Appalachia—Down a Greener Road
|Jason Rutledge's Healing Harvest Forest Foundation is one of the regional initiatives promoting responsible forestry in the Appalachians. Photo courtesy of the Healing Harvest Forest Foundation|
More than a decade ago, when farmers, loggers, and entrepreneurs from Ohio, Kentucky, Virginia, Tennessee, and West Virginia set out to re-energize flagging local economies, they weren’t thinking about climate change. They were creating jobs and building communities. But as they rediscovered local living, they set in motion a regional economy that can last in a low-carbon world. They formed the Central Appalachian Network (CAN) to reinvest in their region’s ecology and people.
Central Appalachia is rich in ecological capital: hardwood forests, rivers, and productive farmland. For more than a century, Appalachian wealth has been overused and undervalued—with timber, coal, and tobacco shipped to distant markets, leaving behind local communities wrestling with poverty and ecological devastation.
In 1997, CAN partners opened the region’s first “kitchen incubator” in Athens, Ohio, a shared kitchen space approved by the health department and available to local farmers and chefs for new business ventures that use regional food. A second kitchen incubator launched a few years later in Tennessee, in a renovated former primary school. These two facilities hatched hundreds of businesses and generated millions of dollars in organic, local sales.
CAN’s strategies have yielded powerful results. In Virginia and Tennessee, former tobacco growers turned to organic vegetables. Soils at organic farms, according to Rodale Institute research, capture carbon (bound up in compost and organic matter) and keep it out of the atmosphere. And the vegetables now make shorter trips that use less fuel. These growers now sell thousands of cases of local organic fruits and vegetables and free-range eggs every week. The high quality “seconds” from these farms reach low-income families through a partnership with a food bank.
Several CAN groups have brought climate-friendly sustainable forest practices to 14,000 acres of timberland, letting trees grow older and managing soil to store more carbon. CAN partners have also raised $3 million of ginseng under forest shade. New flooring businesses have sprouted, using sustainable wood dried in solar and wood-waste kilns.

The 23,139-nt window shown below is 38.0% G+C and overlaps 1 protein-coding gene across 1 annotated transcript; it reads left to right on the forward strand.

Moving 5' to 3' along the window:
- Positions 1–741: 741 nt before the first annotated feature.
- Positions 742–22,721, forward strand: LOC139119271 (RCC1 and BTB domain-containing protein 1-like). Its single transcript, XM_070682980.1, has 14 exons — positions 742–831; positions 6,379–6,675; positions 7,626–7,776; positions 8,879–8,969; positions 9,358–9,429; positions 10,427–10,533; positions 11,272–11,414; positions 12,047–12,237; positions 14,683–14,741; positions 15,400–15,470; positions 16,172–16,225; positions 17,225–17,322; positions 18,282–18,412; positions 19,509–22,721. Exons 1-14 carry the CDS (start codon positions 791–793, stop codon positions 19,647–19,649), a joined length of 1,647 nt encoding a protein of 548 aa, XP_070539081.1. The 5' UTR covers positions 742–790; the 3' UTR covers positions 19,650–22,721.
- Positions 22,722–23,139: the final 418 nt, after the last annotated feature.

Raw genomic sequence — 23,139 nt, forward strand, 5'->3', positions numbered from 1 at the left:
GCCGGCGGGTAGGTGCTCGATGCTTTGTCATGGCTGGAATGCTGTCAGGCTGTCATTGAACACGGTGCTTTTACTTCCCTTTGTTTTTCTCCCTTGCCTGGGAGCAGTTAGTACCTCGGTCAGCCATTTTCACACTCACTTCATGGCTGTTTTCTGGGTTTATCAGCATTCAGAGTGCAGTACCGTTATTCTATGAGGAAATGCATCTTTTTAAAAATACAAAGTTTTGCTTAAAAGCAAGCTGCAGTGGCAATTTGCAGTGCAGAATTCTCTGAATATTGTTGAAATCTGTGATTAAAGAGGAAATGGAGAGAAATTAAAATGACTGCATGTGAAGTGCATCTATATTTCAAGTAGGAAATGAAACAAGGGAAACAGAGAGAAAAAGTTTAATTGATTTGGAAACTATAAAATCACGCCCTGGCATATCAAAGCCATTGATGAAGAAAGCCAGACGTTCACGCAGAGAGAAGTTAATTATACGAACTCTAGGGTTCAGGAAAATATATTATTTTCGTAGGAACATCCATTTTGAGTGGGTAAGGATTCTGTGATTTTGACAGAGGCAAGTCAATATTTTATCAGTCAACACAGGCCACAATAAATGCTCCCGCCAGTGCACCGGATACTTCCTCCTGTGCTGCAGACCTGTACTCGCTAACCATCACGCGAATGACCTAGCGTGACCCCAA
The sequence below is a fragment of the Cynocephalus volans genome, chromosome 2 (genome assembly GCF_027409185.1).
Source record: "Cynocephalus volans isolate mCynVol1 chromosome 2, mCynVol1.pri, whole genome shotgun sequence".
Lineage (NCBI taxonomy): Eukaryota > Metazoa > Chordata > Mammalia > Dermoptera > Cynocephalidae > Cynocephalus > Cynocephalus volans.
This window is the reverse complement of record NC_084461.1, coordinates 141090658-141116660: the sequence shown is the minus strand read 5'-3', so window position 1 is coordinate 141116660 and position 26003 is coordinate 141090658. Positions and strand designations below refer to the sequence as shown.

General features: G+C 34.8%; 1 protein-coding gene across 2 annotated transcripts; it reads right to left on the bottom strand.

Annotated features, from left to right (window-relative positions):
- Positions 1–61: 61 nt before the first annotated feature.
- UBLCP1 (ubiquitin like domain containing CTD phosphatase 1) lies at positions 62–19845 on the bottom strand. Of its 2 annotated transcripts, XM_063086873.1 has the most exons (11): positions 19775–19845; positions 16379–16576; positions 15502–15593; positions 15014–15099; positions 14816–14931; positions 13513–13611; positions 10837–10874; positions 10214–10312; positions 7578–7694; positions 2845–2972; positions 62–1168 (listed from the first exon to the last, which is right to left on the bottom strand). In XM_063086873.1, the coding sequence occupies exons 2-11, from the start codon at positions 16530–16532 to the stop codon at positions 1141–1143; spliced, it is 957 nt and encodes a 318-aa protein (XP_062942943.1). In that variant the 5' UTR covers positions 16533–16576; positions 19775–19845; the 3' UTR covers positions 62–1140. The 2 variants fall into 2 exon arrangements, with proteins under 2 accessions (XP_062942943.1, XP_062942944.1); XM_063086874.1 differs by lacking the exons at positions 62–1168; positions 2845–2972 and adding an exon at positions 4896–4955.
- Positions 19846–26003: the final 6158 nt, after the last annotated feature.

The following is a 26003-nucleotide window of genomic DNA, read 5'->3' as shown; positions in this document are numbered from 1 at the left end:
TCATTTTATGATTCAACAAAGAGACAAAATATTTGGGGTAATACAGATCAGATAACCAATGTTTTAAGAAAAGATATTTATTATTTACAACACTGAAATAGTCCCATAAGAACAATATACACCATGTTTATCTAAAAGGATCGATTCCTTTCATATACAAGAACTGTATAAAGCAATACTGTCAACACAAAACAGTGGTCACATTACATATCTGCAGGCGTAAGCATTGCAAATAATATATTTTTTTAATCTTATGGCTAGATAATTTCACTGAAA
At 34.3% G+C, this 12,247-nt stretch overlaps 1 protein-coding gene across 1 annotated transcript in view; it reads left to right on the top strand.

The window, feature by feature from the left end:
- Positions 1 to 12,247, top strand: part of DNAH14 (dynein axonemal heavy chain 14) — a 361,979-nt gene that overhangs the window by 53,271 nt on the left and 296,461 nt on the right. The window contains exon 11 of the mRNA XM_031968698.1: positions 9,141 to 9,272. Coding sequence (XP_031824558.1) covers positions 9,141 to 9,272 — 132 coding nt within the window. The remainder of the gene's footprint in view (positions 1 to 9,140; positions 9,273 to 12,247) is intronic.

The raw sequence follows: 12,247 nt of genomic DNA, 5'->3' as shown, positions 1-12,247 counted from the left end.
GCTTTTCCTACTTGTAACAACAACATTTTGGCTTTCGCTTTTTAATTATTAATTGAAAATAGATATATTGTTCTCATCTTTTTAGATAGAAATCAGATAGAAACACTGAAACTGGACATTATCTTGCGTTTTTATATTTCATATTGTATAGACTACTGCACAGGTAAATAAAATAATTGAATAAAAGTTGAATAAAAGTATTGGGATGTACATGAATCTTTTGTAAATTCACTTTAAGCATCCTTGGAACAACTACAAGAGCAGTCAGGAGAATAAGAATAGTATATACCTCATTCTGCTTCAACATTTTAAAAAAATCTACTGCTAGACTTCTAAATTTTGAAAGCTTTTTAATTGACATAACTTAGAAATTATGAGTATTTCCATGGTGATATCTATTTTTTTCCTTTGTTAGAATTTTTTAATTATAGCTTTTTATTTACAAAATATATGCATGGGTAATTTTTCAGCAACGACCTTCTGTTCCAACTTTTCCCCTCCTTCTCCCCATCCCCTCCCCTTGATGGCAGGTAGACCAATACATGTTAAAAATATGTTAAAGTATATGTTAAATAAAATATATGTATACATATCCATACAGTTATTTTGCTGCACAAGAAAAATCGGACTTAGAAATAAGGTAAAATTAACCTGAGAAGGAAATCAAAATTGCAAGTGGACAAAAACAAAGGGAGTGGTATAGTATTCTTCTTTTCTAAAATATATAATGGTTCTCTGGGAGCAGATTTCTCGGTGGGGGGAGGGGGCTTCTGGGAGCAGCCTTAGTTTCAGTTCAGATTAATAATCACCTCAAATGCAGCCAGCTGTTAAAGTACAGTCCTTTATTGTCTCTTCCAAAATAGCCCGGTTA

They created an art and farmers’ market where several hundred West Virginia artisans now sell pottery, wood, and food. West Virginia stores, eager to cash in on new business opportunities, began featuring their local wares.
CAN partners now operate loan funds that support environmentally and socially responsible businesses. To date, CAN has invested more than $14 million in local businesses whose products range from solar hot water heaters to arctic char, a freshwater fish that can be raised in reclaimed mine pits.
More than 1,000 farms and small businesses now provide 750 grocers, supermarkets, and other retail venues with sustainable food, wood, and other products. The vast majority of these products are selling regionally within a 400-mile radius, reducing shipping by 75 percent or more. The essential infrastructure for regional, sustainable economies is emerging, including produce packinghouses and regional distribution networks.
It’s not just “foodies” and “hippie farmers,” but working families, low-income seniors, farmers, and entrepreneurs who together are creating everyday products for ordinary folks.
At a farmers’ market, a patron offered this reflection on the region’s burgeoning green economy: “I used to think ‘living green’ was just about what I had to give up, but now I feel like my life is much richer because of it.”
|Madeline Ostrander wrote this article as part of Stop Global Warming Cold, the Spring 2008 issue of YES! Magazine. Madeline served as a program manager and then consultant for the U.S. Conference of Mayors Environment Program prior to joining the YES! Magazine staff as associate editor.
Anthony Flaccavento, executive director of Appalachian Sustainable Development—a member organization of CAN—contributed substantially to the content and ideas in this piece.
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